Why Decision Support Is Vital to Healthcare

breast cancer patient talking with doctor
iStockphoto 

Anytime you are faced with an important healthcare decision, it helps to have details about your options, the benefits, and the risks of the procedure. But research has shown that many patients are not receiving the decision support they need. In fact, according to one study more than half of breast cancer patients receiving a mastectomy did not have the information they needed to make an informed decision about reconstructive surgery.

Risks Associated With Not Receiving Quality Decision Support

The study conducted by Clara Lee, MD, a breast reconstructive surgeon at The Ohio State University Comprehensive Cancer Center – Arthur G. James Cancer Hospital and Richard J. Solove Research Institute, measured the participants' knowledge about mastectomy and mastectomy with reconstruction. It also reviewed each patient's individual preferences including breast appearance after treatment, the recovery time, and the risk of complications.

What Dr. Lee and her associates found was that less than half of the women had adequate knowledge of what breast reconstruction entails and made a choice that was in line with their personal preferences. As a result, some women did not get the treatment and care that they preferred.

Additionally, the women in the study did not have a good understanding of the complication risks associated with breast reconstruction, nor did they realize how high those risks were.

In fact, only 14 percent of patients had a firm grasp on the risks of a major complication. This is concerning because the chance of a major complication in the first two years after surgery ranges between 16 to 40 percent. In the end, this means that many women took risks which—had they been given adequate decision support—may not have taken.

What's more, the findings from this study are not unique to breast reconstruction. In fact, there are many areas in health care where there are gaps in a patient's understanding of key treatment information. As a result, the decisions patients end up making are often out of alignment with the things they care most about, the study's authors concluded.

Why Providing Decision Support Is So Important

When it comes to their health, research shows that patients want to be involved in the decision-making process. In fact, when patients are given decision aids, such as educational booklets, DVDs or other interactive tools to help them make choices, they end up feeling more knowledgeable and satisfied with their care. They also experience less stress and anxiety when they know exactly what to expect.

For instance, in a national survey of adults facing a medical decision like taking a new medication, having elective surgery, or undergoing cancer screening, patients overwhelmingly indicated that they wanted to learn more about the risks associated with the new treatment. They also wanted to feel like their physicians were listening to them. But less than half of the patients said that their doctor asked them about their goals, preferences, and concerns.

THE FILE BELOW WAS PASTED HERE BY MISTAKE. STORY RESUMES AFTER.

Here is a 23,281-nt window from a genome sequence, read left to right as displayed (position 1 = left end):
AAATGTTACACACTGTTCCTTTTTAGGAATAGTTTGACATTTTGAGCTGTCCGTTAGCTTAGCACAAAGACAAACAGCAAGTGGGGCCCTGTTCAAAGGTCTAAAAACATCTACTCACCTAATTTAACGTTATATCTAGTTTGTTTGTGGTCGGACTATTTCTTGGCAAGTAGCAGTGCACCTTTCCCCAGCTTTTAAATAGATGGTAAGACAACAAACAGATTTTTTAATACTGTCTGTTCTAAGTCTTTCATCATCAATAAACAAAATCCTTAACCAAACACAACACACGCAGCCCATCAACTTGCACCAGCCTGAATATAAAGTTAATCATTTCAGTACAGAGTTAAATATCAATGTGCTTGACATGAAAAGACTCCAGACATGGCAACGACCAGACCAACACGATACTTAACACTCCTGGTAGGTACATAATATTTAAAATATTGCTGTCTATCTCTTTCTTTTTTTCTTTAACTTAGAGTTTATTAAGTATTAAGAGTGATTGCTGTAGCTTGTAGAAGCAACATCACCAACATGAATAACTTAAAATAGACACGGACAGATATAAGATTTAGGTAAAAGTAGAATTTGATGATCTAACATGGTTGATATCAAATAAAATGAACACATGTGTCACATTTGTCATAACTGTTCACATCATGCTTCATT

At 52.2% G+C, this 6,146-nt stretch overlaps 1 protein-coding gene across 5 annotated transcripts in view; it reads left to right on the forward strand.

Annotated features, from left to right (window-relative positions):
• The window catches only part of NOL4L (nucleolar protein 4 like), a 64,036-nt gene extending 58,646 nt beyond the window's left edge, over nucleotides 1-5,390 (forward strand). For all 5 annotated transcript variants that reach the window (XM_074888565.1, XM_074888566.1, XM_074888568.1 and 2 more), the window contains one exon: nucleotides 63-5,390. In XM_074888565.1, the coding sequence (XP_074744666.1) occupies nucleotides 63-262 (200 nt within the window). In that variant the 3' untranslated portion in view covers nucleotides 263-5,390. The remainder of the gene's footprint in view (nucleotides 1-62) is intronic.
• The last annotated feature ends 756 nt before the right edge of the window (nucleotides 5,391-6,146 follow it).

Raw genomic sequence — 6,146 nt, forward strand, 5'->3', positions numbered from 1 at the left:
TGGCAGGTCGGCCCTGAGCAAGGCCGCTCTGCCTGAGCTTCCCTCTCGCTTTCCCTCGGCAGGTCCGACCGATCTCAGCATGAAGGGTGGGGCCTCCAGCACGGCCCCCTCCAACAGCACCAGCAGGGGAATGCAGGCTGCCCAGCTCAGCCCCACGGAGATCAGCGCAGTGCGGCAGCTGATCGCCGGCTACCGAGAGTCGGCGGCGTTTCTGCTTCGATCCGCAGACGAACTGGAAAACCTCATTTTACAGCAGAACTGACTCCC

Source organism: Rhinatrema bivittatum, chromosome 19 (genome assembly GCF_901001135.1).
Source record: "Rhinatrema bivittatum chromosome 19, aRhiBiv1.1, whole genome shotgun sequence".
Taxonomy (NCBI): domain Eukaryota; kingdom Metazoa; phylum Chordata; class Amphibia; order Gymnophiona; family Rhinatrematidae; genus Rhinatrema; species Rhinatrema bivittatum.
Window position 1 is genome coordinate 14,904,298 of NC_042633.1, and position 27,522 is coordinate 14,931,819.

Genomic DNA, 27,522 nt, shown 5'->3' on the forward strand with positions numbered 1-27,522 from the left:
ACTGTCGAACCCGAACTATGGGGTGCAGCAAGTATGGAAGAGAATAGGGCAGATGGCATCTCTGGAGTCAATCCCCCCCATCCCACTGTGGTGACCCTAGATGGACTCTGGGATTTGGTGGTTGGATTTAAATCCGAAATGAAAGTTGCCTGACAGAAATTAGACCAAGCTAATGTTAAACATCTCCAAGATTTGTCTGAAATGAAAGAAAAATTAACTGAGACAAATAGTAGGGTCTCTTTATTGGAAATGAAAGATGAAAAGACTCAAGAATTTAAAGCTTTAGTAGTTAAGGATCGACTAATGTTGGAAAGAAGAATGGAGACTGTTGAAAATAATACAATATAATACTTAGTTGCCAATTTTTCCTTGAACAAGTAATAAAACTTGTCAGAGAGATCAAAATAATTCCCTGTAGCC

This lack of communication and decision support erodes the doctor-patient relationship.

Meanwhile, another study that reviewed patient empowerment, the use of decision aids, discussions of healthcare problems and explanations of treatment options found that implementing these pieces of healthcare information benefits both the doctor and the patient. Not only are patients more satisfied with their care, but they also build trust and respect for their physician, two crucial elements of the doctor-patient relationship. Moreover, the use of decision aids is not meant to replace the physician. Instead, it is meant to complement the discussions he is already having with his patients.

The idea is that decision support allows the patient to take a more active role in her healthcare.

To determine the usefulness of decision support, the Mayo Clinic has been developing and testing its own decision aids and distributing them free of charge to other healthcare providers. For example, their Diabetes Medication Choice Decision Aid, helps patients and their providers select among six different medications used to treat type-2 diabetes. With the use of the decision aids, patients select the issues that are most important to them. These might include blood sugar control, method of use, daily sugar testing, risk of low blood sugar, weight change, side effects, and costs. They then work closely with their doctor to make comparisons between the drugs and their preferences.